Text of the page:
“Yesterday is another country, all borders are closed.”
It was a wonderful piece of dialogue from “MidSomer Murders.” In the episode, Chief Inspector Barnaby is questioning a murder suspect about his whereabouts the previous day. The suspect tries to dodge the questions with thinly veiled irony. “Yesterday, Chief Inspector, is another country. All borders are closed.” Barnaby ultimately opens the borders and nails the suspect. Still, I liked the perp’s style.
Now that the new year is ending its first quarter, many folks would prefer not to think about the last year. Here, in the United States, many of us think of 2016 as another country with all borders closed. We don’t want to recall the epic long Presidential campaign and the result. Regardless, we’re in it now — and it’s every bit the nightmare we feared.
Reality bites. It has fangs, claws, and power in congress. Reality is taking a big ugly chunk our of our flanks this time around.
Our yesterdays are always subject to border closings, depending on how we remember them. I often write about legendary people I’ve met in my professional life. Those are pleasant stories to recount.
There are parts of my past I choose not to share. Those borders have remained closed. Rich Paschall, a fellow blogger on Serendipity, wrote a touching piece about heroes and icons we lost last year. It jogged my mind to return to this piece that I began writing last week. Thanks, Rich!
A lot of the borders to yesterday are closed because we don’t want to revive the memories. I certainly don’t. They aren’t happy memories. They make me sad. I’ve never been good at handling emotions.
Someone recently wrote a Facebook piece about the pain of seeing a loved one pass away, deep in dementia. Quickly, I tried to blot out the images of Mom, whose last years were diminished by dementia. No luck. I could clearly see the woman who used to be Mom. Strike that. That’s what I was thinking in the moment, especially during the final months of her life. She was still Mom but she didn’t know me.
I struggled during those final visits. In part, I struggled because I felt guilty I couldn’t come to see Mom more often. It was a four (or more) hour drive from Massachusetts to Long Island. During the drives, my mind would fill with images of a younger Mom. I could hear her laugh and see her smile. I remembered the things we did together over the years. In my mind, I saw her wedding pictures — Mom and Dad in the prime of their lives.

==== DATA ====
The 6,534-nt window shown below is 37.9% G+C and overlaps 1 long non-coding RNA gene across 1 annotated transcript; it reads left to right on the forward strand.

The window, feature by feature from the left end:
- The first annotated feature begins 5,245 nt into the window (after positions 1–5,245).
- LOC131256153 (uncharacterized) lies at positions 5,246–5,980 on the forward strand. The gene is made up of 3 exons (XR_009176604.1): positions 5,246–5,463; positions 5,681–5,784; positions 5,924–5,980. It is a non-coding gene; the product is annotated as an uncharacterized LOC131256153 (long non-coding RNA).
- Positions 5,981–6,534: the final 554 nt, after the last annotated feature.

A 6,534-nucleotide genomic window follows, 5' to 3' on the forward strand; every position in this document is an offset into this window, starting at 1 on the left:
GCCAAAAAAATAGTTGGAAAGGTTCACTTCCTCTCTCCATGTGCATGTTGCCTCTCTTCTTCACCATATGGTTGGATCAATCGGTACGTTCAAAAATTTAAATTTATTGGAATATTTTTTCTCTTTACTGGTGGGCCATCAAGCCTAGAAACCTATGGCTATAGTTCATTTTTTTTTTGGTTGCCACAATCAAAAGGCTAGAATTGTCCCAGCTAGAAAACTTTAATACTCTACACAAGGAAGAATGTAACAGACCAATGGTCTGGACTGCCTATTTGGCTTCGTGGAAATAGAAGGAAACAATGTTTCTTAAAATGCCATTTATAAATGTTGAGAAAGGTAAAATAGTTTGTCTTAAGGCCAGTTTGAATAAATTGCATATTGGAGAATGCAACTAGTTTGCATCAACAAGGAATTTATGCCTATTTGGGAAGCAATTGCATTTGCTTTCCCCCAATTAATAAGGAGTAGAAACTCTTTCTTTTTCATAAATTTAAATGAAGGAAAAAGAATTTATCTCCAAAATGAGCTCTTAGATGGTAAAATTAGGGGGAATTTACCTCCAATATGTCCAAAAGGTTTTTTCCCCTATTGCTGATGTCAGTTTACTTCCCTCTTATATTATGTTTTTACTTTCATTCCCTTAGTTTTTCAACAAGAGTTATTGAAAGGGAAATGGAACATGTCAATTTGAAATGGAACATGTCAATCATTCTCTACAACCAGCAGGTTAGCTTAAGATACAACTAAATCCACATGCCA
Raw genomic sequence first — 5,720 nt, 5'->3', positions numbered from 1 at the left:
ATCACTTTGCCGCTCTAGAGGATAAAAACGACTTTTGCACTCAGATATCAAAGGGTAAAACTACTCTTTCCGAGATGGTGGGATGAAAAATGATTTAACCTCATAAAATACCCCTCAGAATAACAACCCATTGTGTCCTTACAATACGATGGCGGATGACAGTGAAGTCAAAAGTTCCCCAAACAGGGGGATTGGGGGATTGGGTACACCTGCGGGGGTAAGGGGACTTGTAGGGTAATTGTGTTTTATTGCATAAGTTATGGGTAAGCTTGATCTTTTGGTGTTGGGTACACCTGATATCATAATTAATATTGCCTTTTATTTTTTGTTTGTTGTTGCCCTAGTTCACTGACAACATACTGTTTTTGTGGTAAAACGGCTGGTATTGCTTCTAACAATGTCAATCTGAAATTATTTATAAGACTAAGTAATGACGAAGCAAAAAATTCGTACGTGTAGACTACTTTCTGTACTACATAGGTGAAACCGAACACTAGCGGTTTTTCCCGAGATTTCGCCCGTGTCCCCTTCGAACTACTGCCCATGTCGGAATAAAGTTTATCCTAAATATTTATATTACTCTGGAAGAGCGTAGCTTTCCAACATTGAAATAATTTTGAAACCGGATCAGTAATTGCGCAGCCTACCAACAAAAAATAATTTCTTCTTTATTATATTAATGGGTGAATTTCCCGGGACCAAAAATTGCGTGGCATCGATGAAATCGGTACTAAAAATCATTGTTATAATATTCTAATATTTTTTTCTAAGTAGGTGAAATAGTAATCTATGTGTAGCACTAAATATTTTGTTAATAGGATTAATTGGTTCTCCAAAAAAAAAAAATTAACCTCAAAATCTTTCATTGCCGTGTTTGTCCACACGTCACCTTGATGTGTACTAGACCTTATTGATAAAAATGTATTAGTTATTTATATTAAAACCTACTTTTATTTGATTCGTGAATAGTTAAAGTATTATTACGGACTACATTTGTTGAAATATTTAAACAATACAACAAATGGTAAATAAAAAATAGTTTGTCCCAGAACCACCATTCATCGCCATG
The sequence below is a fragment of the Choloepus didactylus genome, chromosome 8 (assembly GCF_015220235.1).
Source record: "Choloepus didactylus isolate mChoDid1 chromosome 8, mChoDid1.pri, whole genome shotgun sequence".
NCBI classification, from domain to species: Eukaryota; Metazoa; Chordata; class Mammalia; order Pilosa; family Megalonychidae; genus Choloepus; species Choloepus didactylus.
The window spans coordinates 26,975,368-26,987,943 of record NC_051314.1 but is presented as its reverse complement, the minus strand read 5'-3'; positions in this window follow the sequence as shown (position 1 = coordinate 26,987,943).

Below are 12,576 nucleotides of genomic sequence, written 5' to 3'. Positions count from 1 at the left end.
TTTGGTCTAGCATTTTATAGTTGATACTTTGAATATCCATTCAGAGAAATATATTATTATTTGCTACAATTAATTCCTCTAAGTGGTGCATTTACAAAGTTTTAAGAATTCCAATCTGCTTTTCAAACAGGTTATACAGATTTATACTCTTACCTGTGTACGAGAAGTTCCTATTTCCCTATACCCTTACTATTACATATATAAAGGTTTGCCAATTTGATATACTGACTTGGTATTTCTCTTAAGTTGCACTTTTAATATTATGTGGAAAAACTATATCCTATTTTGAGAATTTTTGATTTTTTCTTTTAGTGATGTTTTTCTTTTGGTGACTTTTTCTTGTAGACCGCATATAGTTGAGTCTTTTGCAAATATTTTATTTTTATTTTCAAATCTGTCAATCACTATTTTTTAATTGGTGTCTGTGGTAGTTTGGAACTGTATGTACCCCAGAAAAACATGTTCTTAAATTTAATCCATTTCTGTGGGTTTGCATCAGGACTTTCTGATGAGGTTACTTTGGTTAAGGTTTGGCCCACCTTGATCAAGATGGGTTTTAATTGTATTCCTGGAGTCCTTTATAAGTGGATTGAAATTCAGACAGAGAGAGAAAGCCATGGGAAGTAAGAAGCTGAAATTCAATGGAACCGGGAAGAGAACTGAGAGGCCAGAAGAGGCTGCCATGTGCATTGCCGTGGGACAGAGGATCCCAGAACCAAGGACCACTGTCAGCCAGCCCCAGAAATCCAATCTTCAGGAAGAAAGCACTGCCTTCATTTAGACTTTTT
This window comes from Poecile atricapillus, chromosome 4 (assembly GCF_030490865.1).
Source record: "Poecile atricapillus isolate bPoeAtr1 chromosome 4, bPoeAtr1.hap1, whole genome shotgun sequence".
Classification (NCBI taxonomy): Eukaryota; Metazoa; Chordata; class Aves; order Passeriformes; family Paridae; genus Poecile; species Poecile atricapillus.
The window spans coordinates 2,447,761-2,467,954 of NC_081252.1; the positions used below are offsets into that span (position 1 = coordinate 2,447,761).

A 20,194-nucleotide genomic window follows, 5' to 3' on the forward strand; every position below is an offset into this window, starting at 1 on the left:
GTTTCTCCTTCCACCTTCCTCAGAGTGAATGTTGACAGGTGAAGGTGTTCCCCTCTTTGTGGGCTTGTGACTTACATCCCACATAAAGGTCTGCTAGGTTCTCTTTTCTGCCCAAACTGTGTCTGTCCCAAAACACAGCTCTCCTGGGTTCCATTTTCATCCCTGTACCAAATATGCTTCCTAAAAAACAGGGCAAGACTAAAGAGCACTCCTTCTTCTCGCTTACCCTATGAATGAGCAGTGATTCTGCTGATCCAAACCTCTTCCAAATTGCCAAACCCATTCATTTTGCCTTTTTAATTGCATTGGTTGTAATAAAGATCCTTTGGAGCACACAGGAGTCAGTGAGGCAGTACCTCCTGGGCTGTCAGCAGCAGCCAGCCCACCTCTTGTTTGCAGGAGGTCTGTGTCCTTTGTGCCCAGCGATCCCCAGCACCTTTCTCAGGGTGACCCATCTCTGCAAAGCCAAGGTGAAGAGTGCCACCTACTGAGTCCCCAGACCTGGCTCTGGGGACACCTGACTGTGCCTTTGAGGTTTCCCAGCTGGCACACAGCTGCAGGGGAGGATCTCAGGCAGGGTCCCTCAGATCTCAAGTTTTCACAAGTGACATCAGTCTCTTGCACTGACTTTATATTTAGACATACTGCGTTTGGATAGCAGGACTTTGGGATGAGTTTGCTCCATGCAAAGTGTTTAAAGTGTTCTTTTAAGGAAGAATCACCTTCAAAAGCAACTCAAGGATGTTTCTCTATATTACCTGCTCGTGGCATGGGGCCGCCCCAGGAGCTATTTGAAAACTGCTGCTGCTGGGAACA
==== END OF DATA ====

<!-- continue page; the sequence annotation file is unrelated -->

By then, Dad had already been gone for five years, yet I hadn’t been able to cry for him. Now Mom was slipping away. In what turned out to be my last visit, I tried my best to reach through the dementia, to reclaim a few moments with Mom. I failed.
A few weeks later, in the middle of sub teaching a high school class, the principal and Marilyn entered the classroom. I instantly knew Mom was gone.
I was the main eulogist at Mom’s funeral. I’m a wordsmith. I could see people crying and smiling as I recalled my mother’s life. My stomach was tight, but I couldn’t cry. Not a tear.
I’ve talked to Marilyn about the grieving process. She understands and at least in theory, I understand too. Yet, it troubles me. I’m such a sucker for sentimental old movies, but real life is something else, something I find very difficult to share, even with myself.
I’ve tried to shoebox the frailty of life. Keep the anxiety behind one of those closed borders. Marilyn was 70 in March. I’ll be 75 in a few weeks. We have lots of health issues and we work hard at not worrying about them. As the character in Bridge of Spies” said, “Would it make a difference?”
Would worrying more fix something?
Instead, we use our energy to enjoy each other and our life together. We feed off each other. The borders are open. For both of us.